Thursday, December 11, 2008

The Great Walk - Mapleton

Lance's Second Rambling 26 October 2008
Greetings All,
A moment of reflection. If you can not put up with it click delete.
I love bushwalking, I like the spirit of adventure, I like discovering new places,I feel I should have been around 150yrs ago.I like sitting looking at maps and thinking, I wonder whats in that gorge,or I wonder what mysterys that track will unfold.
I love the Bushwalking Fraternity especially the people in theYHA club because even though you are all individuals, a greater number of you sit in the range of white collar workers who live differently and socialise differently, people who ,with no intention on my part of being rude, have airs and graces.
And I like that because I get to mix with people who live a different culture.

On a bushwalking theme the name The Great Walk gets bandied about and to tell you the truth I have never been on one, so as a outings officer I am supposed to know these things, that being said I wandered off on my lonesome and over the last 2 weekends have compleated the walk from Numinbah up to Springbrook and back because that was where my car was. Also I did the circuit walk just West of Mapleton and I must say I was pleasantly suprised. Now as I sit and listen to Granada played on the guitar by Paco de Lucia I can tell you that I have never bothered doing such walks because I figured that they were touristy walks and a bit below what I can do.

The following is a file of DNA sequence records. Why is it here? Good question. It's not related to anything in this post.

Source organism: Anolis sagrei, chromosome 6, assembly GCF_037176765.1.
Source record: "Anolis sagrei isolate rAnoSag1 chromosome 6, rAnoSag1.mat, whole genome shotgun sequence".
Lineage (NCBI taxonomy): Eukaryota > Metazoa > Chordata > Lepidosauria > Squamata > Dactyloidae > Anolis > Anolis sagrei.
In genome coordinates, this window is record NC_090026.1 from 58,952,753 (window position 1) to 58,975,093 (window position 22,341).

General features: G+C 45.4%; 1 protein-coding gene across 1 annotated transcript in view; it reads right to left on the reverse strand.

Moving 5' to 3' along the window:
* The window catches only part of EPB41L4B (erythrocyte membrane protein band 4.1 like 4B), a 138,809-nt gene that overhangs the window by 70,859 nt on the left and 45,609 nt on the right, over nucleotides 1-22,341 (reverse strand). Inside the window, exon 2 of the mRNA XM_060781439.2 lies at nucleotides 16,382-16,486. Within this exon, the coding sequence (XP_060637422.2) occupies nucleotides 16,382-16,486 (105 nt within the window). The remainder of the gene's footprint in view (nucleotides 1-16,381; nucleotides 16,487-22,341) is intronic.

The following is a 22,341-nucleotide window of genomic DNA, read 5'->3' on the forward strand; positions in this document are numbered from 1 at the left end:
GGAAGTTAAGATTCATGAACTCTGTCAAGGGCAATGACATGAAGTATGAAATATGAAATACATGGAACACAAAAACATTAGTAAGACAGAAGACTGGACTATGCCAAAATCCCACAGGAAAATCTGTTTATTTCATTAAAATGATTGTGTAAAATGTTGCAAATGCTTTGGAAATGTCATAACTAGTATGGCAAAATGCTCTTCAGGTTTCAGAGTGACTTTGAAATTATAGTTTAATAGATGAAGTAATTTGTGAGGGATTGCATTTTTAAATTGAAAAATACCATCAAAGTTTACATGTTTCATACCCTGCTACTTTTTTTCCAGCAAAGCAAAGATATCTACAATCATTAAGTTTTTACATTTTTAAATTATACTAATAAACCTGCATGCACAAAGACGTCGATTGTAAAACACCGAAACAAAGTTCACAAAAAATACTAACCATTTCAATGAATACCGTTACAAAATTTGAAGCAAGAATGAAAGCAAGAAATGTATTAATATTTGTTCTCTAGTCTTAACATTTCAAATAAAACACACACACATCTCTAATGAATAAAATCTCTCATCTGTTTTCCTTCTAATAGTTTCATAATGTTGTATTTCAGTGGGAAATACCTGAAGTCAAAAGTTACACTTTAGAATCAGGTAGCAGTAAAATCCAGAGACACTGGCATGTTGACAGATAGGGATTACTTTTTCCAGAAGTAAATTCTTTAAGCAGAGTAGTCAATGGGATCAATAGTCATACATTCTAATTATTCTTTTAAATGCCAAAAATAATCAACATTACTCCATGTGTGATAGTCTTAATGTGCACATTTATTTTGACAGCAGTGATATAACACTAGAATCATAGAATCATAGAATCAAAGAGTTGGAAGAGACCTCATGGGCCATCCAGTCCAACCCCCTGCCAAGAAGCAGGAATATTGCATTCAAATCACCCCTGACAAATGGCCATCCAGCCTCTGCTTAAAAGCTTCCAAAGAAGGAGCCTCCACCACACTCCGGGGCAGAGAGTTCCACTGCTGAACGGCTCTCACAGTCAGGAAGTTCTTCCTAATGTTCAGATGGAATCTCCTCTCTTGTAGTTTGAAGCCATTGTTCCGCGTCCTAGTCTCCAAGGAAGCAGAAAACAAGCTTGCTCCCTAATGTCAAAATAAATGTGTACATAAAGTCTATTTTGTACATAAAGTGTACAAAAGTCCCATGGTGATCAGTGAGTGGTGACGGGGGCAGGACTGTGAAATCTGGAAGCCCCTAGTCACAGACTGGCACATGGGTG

Never the less,the Mapleton walk was a very enjoyable exercise,I left my vehicle at ref.point 827558 if your inclined to look at one of those map thingos.Gheerulla Creek 1: 25000 or if you wish to pinch a map off the EPA website I was on Delicia Road closest to Gheerulla Falls.I went clockwise thinking it would be best to lose height in the morning and slowly gain it back again walking up the creek in the arvo.